The regional capital, Qamishli, soon emptied; streets that had bustled with minibuses and shoppers became eerie and still. With the internet down phones were no help and nor were officials who had vanished along with the traffic. Air seemed to be suddenly vacuumed from the city, and the few people still around knew exactly what it meant: this was the moment power changed hands. It was a time to be scared.
The moment that changed the Middle East arrived with a sudden silence. Just before 7pm on Sunday, the internet was cut across north-eastern Syria where, for half an hour, the Kurds of the region had been digesting a news flash. The Syrian government was returning to two towns, Manbij and Kobane. The implication quickly sunk in.
“You must leave now,” one man said, avoiding eye contact. “There are regime checkpoints to the east and it isn’t safe to stay.” He, and other Kurds had lived all their lives, except for the past seven years, under the control of the government in Damascus, and the prospect of their return left him pale and worried.
The Syrian army had maintained a presence in central Qamishli ever since Bashar al-Assad gave the Kurds semi-autonomy in 2012. They had always been toothless next to a larger and better armed rival. But could they be emboldened now? Their base was only 200 metres away.
Turkey-backed Syrian fighters kneel to pray as they gather near the village of Qirata on the outskirts of the Manbij. Photograph: Aaref Watad/AFP via Getty Images
A black sky covered the road to the border, the sparkling white lights of Turkey to the left and the Syrian army somewhere in the darkness to the right. Usually diligent Kurdish checkpoint guards had left their posts, or were preoccupied. Lone speeding cars and belching lorries without headlamps rumbled through the night, perhaps the last to make the journey before the conquerors arrived.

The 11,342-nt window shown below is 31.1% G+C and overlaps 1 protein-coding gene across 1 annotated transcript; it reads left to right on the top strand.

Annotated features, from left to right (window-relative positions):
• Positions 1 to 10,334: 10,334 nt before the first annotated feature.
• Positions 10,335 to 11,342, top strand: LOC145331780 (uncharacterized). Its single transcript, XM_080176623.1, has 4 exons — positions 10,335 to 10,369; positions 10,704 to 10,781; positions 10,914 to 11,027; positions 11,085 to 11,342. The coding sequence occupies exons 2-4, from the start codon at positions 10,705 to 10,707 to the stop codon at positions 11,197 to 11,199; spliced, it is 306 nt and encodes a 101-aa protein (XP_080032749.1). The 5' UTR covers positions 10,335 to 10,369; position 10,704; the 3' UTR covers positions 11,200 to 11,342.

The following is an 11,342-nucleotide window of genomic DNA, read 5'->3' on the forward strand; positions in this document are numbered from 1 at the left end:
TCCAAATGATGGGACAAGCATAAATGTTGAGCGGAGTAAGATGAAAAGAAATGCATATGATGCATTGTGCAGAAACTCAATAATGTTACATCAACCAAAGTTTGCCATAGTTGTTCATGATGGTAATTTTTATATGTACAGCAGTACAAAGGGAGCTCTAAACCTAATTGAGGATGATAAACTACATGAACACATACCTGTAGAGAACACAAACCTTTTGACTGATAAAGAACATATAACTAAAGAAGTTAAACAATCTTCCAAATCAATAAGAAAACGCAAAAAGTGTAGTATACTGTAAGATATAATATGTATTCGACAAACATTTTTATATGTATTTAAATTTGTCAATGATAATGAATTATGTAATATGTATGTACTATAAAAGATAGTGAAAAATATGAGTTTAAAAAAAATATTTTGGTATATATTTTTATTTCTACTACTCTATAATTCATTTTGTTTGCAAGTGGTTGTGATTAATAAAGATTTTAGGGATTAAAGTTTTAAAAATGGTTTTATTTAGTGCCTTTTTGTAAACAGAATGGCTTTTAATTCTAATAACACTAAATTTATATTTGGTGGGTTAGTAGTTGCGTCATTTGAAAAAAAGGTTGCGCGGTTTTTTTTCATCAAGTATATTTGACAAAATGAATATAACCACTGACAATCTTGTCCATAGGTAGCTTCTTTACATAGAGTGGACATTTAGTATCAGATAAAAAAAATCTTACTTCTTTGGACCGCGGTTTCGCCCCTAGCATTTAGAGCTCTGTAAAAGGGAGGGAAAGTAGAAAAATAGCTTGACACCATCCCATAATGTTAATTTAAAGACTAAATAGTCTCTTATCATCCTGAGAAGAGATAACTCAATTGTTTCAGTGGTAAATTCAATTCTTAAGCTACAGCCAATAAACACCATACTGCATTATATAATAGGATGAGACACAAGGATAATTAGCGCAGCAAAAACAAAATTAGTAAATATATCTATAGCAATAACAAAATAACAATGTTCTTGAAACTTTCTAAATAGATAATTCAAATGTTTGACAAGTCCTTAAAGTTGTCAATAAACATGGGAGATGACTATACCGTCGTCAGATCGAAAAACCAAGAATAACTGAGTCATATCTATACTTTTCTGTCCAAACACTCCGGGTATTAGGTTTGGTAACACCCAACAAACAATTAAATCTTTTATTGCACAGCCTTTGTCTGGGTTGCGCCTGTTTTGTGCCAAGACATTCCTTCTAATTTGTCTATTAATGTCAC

A day later, the ramifications of the momentous week that preceded the Kurds allowing the Assad regime to retake the province is still sinking in, across Syria and far beyond in Riyadh, Baghdad, Cairo and the Gulf.
Something far bigger was at play here; the end of US influence in Syria and the plunge in its status elsewhere. The public handover on show was that between the Assad regime and the Kurds, but the real power shift was between Washington – whose fighting troops have all but left the region, 16 years after invading Iraq – and Moscow, whose reach and influence across the Middle East has now been cemented.
King Salman bin Abdulaziz Al Saud with President Putin before talks on Monday. Photograph: Mikhail Metzel/Tass
As if to celebrate the moment, Vladimir Putin arrived in Riyadh for a state visit on Monday, his first in 12 years, hosted by Saudi Arabia’s Crown Prince, Mohammed bin Salman, who three weeks earlier had similarly felt the humiliation of abandonment by US allies.